Whoa, easy there. Let's not jump to conclusions. Hell, I haven't even decided what CPU I'm ultimately going with. I realize that doesn't matter, but still. I really do appreciate your suggestions. I'm just trying to get suggestions here. So take it easy will ya?
 

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Ten years has the potential to see 5 Intel 'Tocks', so you'd have to be one dedicated person to hold onto a CPU that long. Besides, you'd be better looking at something along the lines of 3.2GHz (20x160Mhz) to support your 1600MHz RAM.
I still have a functional Pentium 2, Athlon (original, Slot B I believe), and Opteron 180.

20% isn't worth the effort and Nehalem cores are hot-hot-HOT without overclocking.

Dunno how many times I've heard people say this, but yet it never happens. People invest the money upfront to begin with and by the time they have saved the cash/are looking to upgrade, they just buy a new platform again. With Intel changing sockets after every tick-tock cycle, it makes more sense to just buy the newer platform rather than purchasing that high spec CPU you were saving for. Go the better CPU now; it'll last longer and help negate the need to upgrade to a Broadwell (most 'ticks' aren't worth while if you already have the 'tock').
100% agreed. Adding cards/hard drives/solid state drives/RAM/optical disk drivers, sure; changing processors/motherboards, not so much. Let's also not forget that $40 now goes further than $40 towards a new system because the parts start at about $100. A little goes a long way on budget builds. I'd argue changing HSF from stock to aftermarket is also money that would be better spent on a better chip.


Thank you for that great information, Naito. I appreciate it. To be completely honest, I'm not really sure if my interest in OCing is great enough to warrant something like a Z97/87 board. Therefore, I did manage to find another board from the GI.Sniper series (the old black and green scheme), only this one has the B85 chipset:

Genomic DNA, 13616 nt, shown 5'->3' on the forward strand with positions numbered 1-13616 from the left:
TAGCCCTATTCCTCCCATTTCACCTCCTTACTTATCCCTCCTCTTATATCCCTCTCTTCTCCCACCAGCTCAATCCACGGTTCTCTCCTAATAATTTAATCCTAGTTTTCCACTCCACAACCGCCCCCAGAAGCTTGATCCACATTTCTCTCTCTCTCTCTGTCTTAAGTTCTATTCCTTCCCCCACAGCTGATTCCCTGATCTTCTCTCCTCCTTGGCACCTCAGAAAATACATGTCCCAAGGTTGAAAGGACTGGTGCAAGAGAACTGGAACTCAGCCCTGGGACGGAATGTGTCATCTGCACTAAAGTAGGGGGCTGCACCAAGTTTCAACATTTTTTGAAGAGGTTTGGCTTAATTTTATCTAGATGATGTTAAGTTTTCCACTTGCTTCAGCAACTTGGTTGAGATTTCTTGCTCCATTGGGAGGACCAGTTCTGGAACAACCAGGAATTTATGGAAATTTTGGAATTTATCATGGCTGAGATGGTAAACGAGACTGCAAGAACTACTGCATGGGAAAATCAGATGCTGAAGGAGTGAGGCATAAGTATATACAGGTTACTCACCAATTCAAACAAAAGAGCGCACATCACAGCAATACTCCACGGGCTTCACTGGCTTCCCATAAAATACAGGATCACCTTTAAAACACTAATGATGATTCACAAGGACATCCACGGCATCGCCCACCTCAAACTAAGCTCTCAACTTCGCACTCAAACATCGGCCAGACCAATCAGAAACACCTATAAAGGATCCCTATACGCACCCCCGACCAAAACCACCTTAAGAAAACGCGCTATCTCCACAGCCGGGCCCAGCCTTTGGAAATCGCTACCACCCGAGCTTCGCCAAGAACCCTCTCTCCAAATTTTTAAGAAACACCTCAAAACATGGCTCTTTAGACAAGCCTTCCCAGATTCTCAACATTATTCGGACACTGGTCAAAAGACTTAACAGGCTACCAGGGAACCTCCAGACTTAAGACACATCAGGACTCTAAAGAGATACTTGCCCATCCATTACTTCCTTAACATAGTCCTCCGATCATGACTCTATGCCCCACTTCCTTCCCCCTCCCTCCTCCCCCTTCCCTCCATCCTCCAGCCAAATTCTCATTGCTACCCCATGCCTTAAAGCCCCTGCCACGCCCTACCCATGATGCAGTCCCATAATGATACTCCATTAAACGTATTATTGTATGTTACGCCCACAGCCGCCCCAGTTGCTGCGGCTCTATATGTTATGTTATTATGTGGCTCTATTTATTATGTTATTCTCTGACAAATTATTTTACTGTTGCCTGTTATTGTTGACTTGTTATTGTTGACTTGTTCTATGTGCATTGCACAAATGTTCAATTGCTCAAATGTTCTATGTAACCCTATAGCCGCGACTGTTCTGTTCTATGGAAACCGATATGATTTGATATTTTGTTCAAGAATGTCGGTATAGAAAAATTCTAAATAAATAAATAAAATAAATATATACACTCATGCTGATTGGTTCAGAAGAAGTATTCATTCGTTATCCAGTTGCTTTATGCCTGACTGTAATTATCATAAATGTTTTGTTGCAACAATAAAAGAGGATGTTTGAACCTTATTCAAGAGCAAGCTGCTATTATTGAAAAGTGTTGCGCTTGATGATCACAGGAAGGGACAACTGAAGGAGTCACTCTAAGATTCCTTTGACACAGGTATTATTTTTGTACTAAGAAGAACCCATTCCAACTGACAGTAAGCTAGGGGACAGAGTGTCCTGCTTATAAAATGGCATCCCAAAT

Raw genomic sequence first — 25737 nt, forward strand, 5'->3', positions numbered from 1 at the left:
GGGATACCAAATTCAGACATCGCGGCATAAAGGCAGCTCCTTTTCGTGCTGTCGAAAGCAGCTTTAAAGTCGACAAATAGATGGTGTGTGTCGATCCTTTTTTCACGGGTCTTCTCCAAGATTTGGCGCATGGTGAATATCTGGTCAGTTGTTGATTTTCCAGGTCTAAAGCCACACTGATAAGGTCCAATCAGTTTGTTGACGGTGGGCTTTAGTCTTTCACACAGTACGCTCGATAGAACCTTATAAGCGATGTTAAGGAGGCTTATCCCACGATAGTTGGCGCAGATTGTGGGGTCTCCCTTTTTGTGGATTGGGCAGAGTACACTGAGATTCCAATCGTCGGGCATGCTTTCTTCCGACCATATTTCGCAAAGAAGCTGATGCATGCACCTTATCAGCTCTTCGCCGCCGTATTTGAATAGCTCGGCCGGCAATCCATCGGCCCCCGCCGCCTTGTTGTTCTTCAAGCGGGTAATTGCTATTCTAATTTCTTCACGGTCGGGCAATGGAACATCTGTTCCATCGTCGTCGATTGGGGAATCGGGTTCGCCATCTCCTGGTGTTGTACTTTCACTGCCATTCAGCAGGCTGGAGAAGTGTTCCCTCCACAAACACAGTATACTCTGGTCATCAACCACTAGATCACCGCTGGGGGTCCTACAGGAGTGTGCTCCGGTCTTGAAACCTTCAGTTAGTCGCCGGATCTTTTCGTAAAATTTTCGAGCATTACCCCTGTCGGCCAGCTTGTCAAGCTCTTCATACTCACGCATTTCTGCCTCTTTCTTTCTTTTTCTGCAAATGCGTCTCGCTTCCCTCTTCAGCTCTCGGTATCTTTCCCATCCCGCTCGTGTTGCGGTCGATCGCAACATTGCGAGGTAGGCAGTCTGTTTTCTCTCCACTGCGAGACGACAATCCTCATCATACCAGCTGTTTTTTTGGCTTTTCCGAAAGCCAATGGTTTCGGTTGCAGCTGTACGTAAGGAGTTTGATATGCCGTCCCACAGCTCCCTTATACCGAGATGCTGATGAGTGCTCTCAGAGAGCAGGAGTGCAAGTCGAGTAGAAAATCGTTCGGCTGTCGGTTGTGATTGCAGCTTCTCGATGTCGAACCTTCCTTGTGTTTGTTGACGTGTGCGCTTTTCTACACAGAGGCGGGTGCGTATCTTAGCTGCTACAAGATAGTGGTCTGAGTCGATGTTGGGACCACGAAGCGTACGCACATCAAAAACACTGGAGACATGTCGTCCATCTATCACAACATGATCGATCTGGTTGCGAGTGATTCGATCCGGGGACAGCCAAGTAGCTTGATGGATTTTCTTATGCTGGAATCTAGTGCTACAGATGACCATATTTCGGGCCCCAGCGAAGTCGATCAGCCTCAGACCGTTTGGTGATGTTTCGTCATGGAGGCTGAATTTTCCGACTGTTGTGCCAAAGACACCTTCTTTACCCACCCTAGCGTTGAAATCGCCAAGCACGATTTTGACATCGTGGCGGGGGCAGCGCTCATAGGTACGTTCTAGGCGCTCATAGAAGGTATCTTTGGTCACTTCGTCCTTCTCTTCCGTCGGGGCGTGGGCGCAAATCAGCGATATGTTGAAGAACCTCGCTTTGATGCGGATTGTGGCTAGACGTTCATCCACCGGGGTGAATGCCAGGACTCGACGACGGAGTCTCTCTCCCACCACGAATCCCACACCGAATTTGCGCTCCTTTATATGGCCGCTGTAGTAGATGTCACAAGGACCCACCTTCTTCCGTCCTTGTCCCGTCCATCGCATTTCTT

http://www.newegg.com/Product/Product.aspx?Item=N82E16813128674

Unfortunately it's out of stock on newegg, but it sounds like a great little board.
Use this:
http://www.pugetsystems.com/labs/articles/Z87-H87-H81-Q87-Q85-B85-What-is-the-difference-473/

+ Intel's ARK:
http://ark.intel.com/

To pick a processor/chipset. B85 is for budget business machines (the ones that are like $300-400 and they buy crates of them). I doubt you'll find any overclocking features on it. According to ARK, B85 is better than H81.
 
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Use this:
http://www.pugetsystems.com/labs/articles/Z87-H87-H81-Q87-Q85-B85-What-is-the-difference-473/

+ Intel's ARK:
http://ark.intel.com/

To pick a processor/chipset. B85 is for budget business machines (the ones that are like $300-400 and they buy crates of them). I doubt you'll find any overclocking features on it. According to ARK, B85 is better than H81.

Thanks for those links - the one from Puget was especially informative! Though, now I'm starting to wonder why GIGABYTE would make a supposedly "gaming" motherboard based on the B85 chipset when it's more of a business-oriented thing. I guess they must have wanted to diversify their product stack.
 

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Beats me. Seeing how it is out of stock and only 11 reviews, my guess is it did not sell well.
 
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Either that or people just didn't feel like typing a review, lol.

At any rate, would it be worth it to get an i5-4690 (non-K) despite its $224 price (on newegg) when the 4690K is only $209, even though I don't see myself overclocking? I think that price is pretty much a steal for that thing.
 

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Well of course if you can get a K cheaper there's no reason not too.